Lockheed Martin [LMT] on Wednesday conducted the farthest test shot yet of the Army’s new Precision Strike Missile (PrSM), reaching a range of 400 kilometers during a demonstration at White Sands Missile Range in New Mexico. 

The fourth successful PrSM flight test will be followed by a maximum range test shot above 499 kilometers this fall at Vandenberg Air Force Base in California and the first side-by-side missile firing at the Army’s next Project Convergence demonstration at Yuma Proving Ground in Arizona.

Lockheed Martin’s Precision Strike Missile (PrSM)

“PrSM was fired from a HIMARS launcher and it flew with the expected precision to the target area where it once again demonstrated a highly-accurate and effective warhead event,” Gaylia Campbell, vice president of precision fires at Lockheed Martin Missiles and Fire Control, told reporters following the demonstration. “PrSM’s impressive performance today reflects the dedication of the joint industry PrSM team to advance this capability with speed, efficiency and precision.”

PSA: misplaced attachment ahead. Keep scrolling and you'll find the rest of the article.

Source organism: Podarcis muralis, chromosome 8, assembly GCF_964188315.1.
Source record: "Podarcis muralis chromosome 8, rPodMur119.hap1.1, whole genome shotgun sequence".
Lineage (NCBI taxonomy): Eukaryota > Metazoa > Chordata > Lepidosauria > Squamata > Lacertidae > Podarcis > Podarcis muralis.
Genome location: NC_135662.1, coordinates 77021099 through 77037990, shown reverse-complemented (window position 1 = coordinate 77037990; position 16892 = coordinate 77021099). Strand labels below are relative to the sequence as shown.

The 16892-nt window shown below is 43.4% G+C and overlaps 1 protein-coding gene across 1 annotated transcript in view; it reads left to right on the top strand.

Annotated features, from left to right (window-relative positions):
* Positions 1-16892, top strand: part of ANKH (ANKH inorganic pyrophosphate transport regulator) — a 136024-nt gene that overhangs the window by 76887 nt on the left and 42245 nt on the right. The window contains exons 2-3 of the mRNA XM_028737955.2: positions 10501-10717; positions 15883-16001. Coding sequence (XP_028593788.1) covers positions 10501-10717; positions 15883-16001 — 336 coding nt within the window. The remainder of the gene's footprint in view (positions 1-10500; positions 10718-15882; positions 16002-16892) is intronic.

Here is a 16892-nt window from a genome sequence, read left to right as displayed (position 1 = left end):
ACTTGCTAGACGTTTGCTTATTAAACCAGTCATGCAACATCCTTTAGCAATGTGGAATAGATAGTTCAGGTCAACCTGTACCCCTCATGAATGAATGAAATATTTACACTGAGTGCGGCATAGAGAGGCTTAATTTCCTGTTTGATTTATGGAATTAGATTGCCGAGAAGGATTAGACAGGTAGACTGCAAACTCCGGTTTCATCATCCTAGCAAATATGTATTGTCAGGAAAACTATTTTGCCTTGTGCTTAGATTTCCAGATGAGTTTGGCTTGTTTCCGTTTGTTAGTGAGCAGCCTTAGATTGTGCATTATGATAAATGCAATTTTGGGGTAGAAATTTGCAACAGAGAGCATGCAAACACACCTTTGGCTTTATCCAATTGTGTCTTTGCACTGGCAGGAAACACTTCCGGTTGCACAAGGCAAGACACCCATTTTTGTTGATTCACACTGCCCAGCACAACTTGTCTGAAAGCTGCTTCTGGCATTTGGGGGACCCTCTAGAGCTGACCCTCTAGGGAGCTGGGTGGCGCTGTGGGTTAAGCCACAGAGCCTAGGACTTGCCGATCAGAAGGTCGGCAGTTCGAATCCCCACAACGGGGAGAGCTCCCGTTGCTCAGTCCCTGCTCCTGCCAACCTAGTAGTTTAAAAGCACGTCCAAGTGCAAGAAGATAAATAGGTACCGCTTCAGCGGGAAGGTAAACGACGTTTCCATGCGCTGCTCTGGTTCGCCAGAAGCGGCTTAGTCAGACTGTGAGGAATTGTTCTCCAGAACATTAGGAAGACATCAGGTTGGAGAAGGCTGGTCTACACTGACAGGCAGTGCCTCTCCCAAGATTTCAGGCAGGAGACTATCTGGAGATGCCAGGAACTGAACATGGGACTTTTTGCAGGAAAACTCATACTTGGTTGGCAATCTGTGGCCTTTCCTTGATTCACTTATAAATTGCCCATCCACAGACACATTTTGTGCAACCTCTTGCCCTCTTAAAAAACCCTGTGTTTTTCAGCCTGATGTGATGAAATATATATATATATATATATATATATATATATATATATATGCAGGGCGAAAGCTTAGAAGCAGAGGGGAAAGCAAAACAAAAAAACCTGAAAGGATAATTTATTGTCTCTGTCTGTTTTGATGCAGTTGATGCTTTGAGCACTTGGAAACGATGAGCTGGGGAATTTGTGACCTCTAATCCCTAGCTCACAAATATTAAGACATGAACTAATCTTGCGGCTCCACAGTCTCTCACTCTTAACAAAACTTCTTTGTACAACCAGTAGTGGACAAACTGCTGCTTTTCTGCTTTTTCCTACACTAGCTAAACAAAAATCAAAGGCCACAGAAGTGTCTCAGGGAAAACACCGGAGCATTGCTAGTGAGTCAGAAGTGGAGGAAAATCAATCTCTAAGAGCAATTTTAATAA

The Army awarded Lockheed Martin a $180.7 million contract last June for the PrSM Enhanced Technical Maturation and Risk Reduction (ETMRR) phase, which followed three successful flight tests, with the contract covering the build of four missiles, three more demonstrations and subsystem qualification work (Defense Daily, June 17 2020). 

Campbell said the company still expects a Milestone B decision for PrSM from the Army this summer before the award of a production contract for an Early Operational Capability set of missiles in the second half of this year.

Brig. Gen. John Rafferty, director of the Long Range Precision Fires Cross-Functional Team, told Defense Daily earlier this year it’s critical to begin building the initial set of PrSM missiles this year in order to meet the 2023 delivery date (Defense Daily, Feb. 10). 

The Army has said previously the initial PrSM base missile, which will replace the legacy ATACMS weapon, is set to reach ranges out past 500 kilometers, while subsequent technology spirals will push to ranges of 700 to 800 kilometers.